Online Program

Reproductive health dialogues: Including both male and female voices in the conversation

Monday, November 4, 2013 : 8:50 a.m. - 9:10 a.m.

Forrest Alton, MSPH, CHES, South Carolina Campaign to Prevent Teen Pregnancy, Columbia, SC
Our nation is in the midst of two decade long decrease in teen pregnancy rates. Research indicates a combination of increased sexual abstinence and greater use of contraception among sexually active youth have both contributed to this decline. Understanding the reasons to be concerned about the sexual risk taking behaviors of both young women and young men is paramount to continued success reducing teen pregnancy. In recent years, there is a growing acknowledgement of the need to include young men in prevention efforts. However, to date said acknowledgement has not yet led to a deeper understanding of the complexities of involving males nor has it resulted in more meaningful inclusion of young men in prevention programming.

Let's face it, despite our (best) efforts the narrative around teen pregnancy prevention in our country remains very female centric. What are the unique needs of young men? What types of interventions are attractive to them? How must our delivery and lexicon change when talking to young men as opposed to young women? Research and programmatic experience collected by the South Carolina Campaign to Prevent Teen Pregnancy through a variety of mechanisms is starting to shed some light on the answers to these questions. This presentation will begin to explore findings from focus groups, interviews and program exit data with young men in an attempt to begin a more thoughtful dialogue inclusive of female and male voices.

Learning Areas:

Administer health education strategies, interventions and programs
Advocacy for health and health education
Assessment of individual and community needs for health education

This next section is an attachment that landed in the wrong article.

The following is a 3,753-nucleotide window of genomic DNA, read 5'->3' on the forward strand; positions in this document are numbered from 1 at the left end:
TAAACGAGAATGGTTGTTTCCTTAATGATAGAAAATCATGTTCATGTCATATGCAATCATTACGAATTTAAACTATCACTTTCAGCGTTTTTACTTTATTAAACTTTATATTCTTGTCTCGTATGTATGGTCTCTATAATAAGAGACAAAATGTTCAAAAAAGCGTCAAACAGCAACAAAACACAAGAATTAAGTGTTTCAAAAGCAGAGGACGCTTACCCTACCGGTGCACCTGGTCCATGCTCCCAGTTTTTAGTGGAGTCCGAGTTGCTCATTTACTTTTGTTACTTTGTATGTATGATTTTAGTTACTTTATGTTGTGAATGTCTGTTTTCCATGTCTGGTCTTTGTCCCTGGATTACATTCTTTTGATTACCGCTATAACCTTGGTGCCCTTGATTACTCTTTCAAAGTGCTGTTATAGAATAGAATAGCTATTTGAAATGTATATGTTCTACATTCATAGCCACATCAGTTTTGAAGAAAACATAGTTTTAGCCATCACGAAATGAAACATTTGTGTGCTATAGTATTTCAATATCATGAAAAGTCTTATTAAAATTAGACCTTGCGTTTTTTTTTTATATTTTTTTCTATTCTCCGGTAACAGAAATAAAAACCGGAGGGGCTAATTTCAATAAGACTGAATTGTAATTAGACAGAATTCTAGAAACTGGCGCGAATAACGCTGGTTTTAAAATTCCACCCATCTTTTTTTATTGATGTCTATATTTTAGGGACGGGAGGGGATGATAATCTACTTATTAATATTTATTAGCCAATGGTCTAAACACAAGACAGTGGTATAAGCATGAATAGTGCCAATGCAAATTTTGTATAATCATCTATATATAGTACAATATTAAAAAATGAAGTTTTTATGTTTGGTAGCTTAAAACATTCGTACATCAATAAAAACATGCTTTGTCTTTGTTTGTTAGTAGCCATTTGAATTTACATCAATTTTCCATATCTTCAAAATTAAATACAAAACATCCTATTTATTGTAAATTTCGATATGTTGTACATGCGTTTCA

Planning of health education strategies, interventions, and programs
Program planning

Learning Objectives:
Evaluate the sexual risk taking behavior of young men as compared to their female peers and understand the dynamics of differences within these data Describe multiple reasons why, to date, young men have not been involved in prevention programming and outreach strategies (i.e. contraceptive access) in an effective manner Identify the importance of including conversations about young men and their needs in our ongoing communication about teen pregnancy prevention.

Keyword(s): Teen Pregnancy Prevention, Male Health

Presenting author's disclosure statement:

Qualified on the content I am responsible for because: For the past 13 years I have worked in the field of adolescent health in a variety of capacities including program implementer, project manager, management and now CEO of a large statewide organization. My education in two schools of public health (Coastal Carolina, University of South Carolina) and experience gained have positioned me to deliver this presentation.
Any relevant financial relationships? No

I agree to comply with the American Public Health Association Conflict of Interest and Commercial Support Guidelines, and to disclose to the participants any off-label or experimental uses of a commercial product or service discussed in my presentation.